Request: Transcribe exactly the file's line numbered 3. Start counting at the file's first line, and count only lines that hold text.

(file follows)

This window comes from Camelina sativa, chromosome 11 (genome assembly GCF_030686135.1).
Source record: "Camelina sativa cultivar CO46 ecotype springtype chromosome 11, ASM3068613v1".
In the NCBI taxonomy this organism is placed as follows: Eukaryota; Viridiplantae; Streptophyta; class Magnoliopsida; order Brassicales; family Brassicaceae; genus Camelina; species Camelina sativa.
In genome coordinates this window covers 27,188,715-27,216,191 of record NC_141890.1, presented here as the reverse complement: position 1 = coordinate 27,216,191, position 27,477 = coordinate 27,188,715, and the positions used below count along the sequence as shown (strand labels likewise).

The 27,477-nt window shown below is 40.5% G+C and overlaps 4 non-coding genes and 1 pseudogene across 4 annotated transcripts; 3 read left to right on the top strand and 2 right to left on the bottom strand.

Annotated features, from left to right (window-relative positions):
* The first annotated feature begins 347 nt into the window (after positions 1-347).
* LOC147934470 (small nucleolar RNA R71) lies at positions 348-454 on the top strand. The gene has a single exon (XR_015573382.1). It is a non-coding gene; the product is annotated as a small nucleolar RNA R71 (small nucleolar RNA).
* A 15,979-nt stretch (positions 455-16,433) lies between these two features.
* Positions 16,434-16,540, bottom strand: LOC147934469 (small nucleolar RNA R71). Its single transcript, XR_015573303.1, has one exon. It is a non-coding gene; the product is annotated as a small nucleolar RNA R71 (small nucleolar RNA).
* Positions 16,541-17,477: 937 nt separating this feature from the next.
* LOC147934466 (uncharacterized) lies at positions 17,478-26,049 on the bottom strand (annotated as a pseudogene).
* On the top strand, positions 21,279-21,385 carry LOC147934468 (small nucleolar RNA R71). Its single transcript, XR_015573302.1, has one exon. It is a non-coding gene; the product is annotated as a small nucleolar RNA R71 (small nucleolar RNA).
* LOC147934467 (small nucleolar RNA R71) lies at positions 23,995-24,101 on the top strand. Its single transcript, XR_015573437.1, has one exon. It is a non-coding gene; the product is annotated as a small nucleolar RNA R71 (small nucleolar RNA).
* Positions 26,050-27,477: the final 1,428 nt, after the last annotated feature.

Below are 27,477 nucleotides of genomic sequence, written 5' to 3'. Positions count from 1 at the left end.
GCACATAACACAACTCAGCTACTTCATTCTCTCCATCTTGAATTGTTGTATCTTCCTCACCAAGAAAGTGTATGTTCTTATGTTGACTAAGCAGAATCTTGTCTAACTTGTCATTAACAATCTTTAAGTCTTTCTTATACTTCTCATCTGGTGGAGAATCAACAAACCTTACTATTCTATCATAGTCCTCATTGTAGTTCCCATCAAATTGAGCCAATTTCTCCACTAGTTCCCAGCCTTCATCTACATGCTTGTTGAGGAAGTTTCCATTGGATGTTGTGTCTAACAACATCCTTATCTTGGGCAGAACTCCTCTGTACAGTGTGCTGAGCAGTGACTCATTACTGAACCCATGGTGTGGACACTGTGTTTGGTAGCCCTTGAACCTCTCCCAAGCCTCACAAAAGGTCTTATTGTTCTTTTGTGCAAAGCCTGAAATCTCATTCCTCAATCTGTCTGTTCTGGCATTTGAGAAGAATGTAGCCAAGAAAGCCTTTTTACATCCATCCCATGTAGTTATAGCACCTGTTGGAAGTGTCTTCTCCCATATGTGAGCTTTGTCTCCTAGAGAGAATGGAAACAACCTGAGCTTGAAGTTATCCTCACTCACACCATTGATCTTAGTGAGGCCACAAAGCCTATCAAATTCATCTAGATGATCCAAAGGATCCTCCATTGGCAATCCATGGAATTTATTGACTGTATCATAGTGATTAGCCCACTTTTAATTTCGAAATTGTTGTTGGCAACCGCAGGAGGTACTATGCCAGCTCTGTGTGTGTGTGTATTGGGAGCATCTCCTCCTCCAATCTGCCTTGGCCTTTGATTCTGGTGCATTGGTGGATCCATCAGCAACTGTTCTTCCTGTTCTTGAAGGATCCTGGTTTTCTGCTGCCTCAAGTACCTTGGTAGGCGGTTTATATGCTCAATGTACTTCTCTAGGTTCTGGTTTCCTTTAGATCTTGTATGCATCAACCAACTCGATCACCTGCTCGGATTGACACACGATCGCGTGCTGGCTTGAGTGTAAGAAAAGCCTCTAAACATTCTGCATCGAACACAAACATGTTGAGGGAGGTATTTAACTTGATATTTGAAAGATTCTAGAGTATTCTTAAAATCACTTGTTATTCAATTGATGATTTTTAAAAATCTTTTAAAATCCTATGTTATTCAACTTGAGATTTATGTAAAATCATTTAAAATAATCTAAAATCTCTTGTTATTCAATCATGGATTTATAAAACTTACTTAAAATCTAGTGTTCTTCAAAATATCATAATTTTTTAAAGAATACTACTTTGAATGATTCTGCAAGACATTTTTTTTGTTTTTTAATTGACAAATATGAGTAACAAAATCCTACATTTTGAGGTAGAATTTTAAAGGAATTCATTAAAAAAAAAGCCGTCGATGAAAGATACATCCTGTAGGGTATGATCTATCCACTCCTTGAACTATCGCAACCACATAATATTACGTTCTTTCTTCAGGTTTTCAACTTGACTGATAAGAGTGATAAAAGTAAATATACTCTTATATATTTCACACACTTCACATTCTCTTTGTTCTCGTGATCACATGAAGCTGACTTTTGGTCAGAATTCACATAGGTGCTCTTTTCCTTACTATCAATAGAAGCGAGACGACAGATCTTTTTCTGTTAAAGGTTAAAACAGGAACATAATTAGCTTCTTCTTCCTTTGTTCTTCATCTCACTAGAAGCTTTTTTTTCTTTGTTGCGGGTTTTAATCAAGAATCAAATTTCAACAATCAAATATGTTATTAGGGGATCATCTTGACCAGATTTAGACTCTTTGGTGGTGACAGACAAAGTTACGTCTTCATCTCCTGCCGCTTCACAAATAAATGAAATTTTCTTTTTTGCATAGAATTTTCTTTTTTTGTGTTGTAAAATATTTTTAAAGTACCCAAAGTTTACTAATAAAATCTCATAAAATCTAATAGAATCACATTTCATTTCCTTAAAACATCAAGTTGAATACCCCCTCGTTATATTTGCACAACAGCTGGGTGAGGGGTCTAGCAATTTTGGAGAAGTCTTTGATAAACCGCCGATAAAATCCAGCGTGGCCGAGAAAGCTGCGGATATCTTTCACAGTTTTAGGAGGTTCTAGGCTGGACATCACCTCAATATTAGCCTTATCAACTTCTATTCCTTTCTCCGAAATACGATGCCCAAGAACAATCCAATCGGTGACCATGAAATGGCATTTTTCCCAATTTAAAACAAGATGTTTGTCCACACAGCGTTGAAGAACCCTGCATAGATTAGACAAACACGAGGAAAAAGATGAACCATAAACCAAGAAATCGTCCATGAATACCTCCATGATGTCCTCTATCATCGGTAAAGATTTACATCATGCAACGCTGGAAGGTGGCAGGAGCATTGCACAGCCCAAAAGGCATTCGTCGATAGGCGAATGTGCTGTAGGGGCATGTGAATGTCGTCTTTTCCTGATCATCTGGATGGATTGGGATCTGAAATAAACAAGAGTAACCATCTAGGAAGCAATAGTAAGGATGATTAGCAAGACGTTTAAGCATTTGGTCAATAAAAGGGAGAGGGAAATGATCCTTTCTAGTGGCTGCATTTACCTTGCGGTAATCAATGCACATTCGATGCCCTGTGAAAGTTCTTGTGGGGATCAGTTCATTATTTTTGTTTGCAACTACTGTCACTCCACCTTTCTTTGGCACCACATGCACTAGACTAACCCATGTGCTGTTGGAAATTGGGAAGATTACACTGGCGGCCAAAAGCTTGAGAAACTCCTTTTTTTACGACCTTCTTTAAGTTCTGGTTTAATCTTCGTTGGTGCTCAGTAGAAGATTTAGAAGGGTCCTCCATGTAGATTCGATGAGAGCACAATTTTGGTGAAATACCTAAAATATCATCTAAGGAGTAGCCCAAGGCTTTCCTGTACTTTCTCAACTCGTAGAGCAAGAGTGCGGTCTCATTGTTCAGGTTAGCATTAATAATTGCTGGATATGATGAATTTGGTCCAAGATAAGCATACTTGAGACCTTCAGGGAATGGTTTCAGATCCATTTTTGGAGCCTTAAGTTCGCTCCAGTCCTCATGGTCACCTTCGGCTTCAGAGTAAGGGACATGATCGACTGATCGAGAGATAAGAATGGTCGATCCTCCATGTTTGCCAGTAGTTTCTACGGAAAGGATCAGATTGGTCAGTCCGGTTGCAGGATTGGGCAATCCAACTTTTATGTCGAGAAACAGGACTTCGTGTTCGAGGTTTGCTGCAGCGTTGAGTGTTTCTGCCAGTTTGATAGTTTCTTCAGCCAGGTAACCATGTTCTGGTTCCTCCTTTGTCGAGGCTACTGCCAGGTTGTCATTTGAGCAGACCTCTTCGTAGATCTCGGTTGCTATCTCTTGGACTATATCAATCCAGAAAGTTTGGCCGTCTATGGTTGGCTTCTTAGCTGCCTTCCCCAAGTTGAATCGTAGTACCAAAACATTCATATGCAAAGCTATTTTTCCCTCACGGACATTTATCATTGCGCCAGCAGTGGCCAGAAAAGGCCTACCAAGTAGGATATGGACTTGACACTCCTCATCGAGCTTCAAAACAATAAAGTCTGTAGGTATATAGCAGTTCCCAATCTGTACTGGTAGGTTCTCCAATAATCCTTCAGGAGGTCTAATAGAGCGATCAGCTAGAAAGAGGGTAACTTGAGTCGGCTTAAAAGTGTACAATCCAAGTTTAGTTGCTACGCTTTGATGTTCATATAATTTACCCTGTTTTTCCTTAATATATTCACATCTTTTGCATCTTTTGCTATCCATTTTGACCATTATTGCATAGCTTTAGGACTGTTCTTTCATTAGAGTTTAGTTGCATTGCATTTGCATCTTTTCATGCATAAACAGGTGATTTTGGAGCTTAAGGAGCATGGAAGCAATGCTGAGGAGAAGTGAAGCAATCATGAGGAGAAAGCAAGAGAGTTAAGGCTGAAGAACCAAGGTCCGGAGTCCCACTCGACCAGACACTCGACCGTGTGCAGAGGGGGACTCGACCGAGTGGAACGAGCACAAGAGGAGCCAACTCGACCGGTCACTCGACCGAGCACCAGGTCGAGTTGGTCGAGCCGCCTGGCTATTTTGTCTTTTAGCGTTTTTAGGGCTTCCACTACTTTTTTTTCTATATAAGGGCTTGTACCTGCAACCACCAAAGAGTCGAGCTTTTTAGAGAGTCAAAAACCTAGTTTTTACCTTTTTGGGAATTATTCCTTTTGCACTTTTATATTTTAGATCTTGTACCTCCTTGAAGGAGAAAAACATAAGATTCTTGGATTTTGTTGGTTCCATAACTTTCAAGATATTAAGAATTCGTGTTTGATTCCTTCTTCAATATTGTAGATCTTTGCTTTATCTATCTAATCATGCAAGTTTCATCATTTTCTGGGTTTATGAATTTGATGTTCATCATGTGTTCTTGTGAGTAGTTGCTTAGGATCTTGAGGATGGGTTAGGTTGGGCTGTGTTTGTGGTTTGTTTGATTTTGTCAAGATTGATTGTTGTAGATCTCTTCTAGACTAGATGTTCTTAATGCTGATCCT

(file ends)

In the NCBI taxonomy this organism is placed as follows: Eukaryota; Viridiplantae; Streptophyta; class Magnoliopsida; order Brassicales; family Brassicaceae; genus Camelina; species Camelina sativa.